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Food & Beverage

European sausage makers see profit as virus devastates Chinese pork

German and Danish rivals expand into world's largest pork industry hit by Africa Swine Fever

China is keen to tap advanced foreign know-how and technology to raise standards in its domestic meat industry.   © Reuters

BERLIN -- German and Danish sausage producers are expanding into China as a massive outbreak of African Swine Fever devastates the world's largest pork industry, opening the way for European companies to highlight their reputation for safe, high-quality meat.

German carmakers like BMW and Audi have long used their brand image of premium quality to cultivate demand in China from high-end consumers for their luxury vehicles.

Major Chinese companies like Midea Group have in recent years also looked to Germany for advanced technologies like those of robotics producer Kuka.

Now it is the turn of meat producers to bring their expertise to China.

Danish Crown, Europe's largest pork producer, opened its first Chinese factory in September, a meat packaging plant near Shanghai. Its output, to be made from pork imported from Denmark, will be supplied exclusively to a unit of e-commerce company Alibaba Group Holding for the next five years.

German rival Tonnies Group meanwhile has also announced plans to invest in a half billion euro ($549.2 million) slaughterhouse joint venture, its first project outside Europe, in Sichuan Province with an affiliate of New Hope Group, one of China's biggest agribusinesses. The venture is now in limbo, however, due to a dispute within Tonnies' founding family about the direction of the company, including its expansion into China.

The epidemic of African Swine Fever, which is harmless to humans but fatal to pigs, has seen nearly half of China's herd die or be killed to prevent the further spread of the virus over the past year, according to estimates by Dutch bank Rabobank. The virus has reached every province of the country.

China, which accounts for a majority of global pork consumption, was previously home to roughly half of the world's pigs. The squeeze on domestic supply sent pork prices soaring 46.7% and imports up 76% in August from a year earlier, with Europe accounting for much of the new supply. Authorities also began releasing pork from official strategic reserves of the meat.

Amid the crisis, authorities are keen to tap advanced foreign know-how and technology to raise standards in the domestic meat industry.

"Growth in the number of middle-income consumers in China translates into a preference for food safety and branded products," Soren Tinggaard, Danish Crown's vice president for exports, told Nikkei Asian Review. "Long before African Swine Fever, we saw Chinese consumer preferences shifting from unpacked, unbranded pork sold at wet markets to pork sold via modern retailers."

Unlike Danish Crown's venture, Tonnies' would use local Chinese pigs. With construction scheduled to begin next year, its 50/50 joint venture abattoir with New Hope affiliate Dekon Group would have an initial capacity to slaughter 2 million pigs a year, to rise eventually to 6 million.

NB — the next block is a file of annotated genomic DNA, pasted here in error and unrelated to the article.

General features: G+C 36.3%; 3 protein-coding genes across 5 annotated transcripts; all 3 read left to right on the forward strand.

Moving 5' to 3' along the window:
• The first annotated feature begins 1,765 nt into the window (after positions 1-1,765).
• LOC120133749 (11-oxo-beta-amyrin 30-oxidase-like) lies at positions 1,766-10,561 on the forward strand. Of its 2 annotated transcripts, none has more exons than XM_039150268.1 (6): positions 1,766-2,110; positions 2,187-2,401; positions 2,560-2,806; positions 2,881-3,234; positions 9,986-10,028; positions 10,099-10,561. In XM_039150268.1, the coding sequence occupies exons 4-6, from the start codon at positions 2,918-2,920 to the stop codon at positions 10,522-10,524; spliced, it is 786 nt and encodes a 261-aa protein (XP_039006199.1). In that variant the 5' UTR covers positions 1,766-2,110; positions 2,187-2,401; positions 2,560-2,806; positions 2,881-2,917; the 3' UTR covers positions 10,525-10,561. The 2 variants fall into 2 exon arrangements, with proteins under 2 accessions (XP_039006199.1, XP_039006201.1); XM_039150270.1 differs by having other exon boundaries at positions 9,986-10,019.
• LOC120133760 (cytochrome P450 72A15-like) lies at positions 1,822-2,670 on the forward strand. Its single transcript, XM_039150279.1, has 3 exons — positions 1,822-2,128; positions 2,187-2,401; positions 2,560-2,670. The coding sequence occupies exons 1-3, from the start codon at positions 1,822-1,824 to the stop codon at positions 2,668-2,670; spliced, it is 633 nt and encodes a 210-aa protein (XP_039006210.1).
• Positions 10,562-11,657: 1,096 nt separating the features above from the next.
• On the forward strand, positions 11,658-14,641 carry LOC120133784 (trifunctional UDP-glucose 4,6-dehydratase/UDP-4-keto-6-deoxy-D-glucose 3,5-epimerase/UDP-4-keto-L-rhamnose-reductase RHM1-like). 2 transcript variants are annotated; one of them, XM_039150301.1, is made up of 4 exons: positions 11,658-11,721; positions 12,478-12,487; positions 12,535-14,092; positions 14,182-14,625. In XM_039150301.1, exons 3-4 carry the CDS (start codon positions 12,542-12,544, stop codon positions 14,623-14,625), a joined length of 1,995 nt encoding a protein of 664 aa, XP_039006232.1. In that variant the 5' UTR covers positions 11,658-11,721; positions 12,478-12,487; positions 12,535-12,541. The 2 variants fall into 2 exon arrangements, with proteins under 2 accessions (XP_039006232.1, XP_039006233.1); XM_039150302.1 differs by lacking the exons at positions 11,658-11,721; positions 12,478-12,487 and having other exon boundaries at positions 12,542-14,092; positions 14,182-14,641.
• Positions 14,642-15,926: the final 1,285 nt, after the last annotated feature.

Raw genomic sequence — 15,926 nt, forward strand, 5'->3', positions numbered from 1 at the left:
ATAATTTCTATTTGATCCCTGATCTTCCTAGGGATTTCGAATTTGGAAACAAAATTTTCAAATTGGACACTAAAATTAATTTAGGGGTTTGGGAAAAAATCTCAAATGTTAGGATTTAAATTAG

Tonnies Group announced its venture with the Dekon Group at the Western China International Fair in Chengdu in late September. (Courtesy Tonnies Group)

"We are bringing our knowledge of food production based on German standards to the world and strengthening the quality and safety of supply in China," said Managing Partner Clemens Tonnies, brother of the company's late founder, Bernd Tonnies, in the company's September announcement of the venture. "The demand for pork in China and many other Asian countries is great and will continue to grow in the coming decades."

The Meishan region, where the abattoir would be built, is known for docile pigs valued for their ability to produce large litters.

Robert Tonnies, son of founder Bernd, is objecting the joint-venture plan, however. He has feuded with uncle Clemens over ownership, strategic decisions, animal welfare and capital spending since his father's death in 1994.

The two clashed over the summer when Robert won a temporary court injunction that briefly held up plans by Clemens for Tonnies to buy two meat plants from Switzerland's Bell Food Group, with Robert alleging he had been misled about the deal.

With agreement from Clemens and Robert, who each now own half the company, a board of directors was created in 2017 with four independent directors and finance chief Daniel Nottbrock joining the two male Tonnies on the board.

Robert claimed in recent comments to the German publication Manager Magazin that Clemens pushed through the Chinese joint venture without consulting the board, remarking he "could be ill with megalomania." Robert has called for a board review of the plan this month, raising the possibility the venture could be halted.

None of the independent directors could be reached for comment and a company spokesman declined to comment on Robert's comments. Clemens meantime is serving a three-month suspension as chairman of the supervisory board of German soccer club Schalke after remarking at a political event that with more power plants, Africans "would stop making babies when it gets dark."

Tonnies has 16,000 employees worldwide, with plants abroad in Denmark, Poland, the U.K. and France. In 2018, the group generated 6.65 billion euros in revenue.

Mandes Verhaagh, an agricultural economist at Germany's Federal Research Institute for Rural Areas, Forestry and Fisheries, said European meat companies would be well-advised to pursue ventures like that planned by Tonnies.

"Foreign players that manage to position themselves now in the local value chain will fare better than others who stuck with the old model of simply exporting pork to China," he said.

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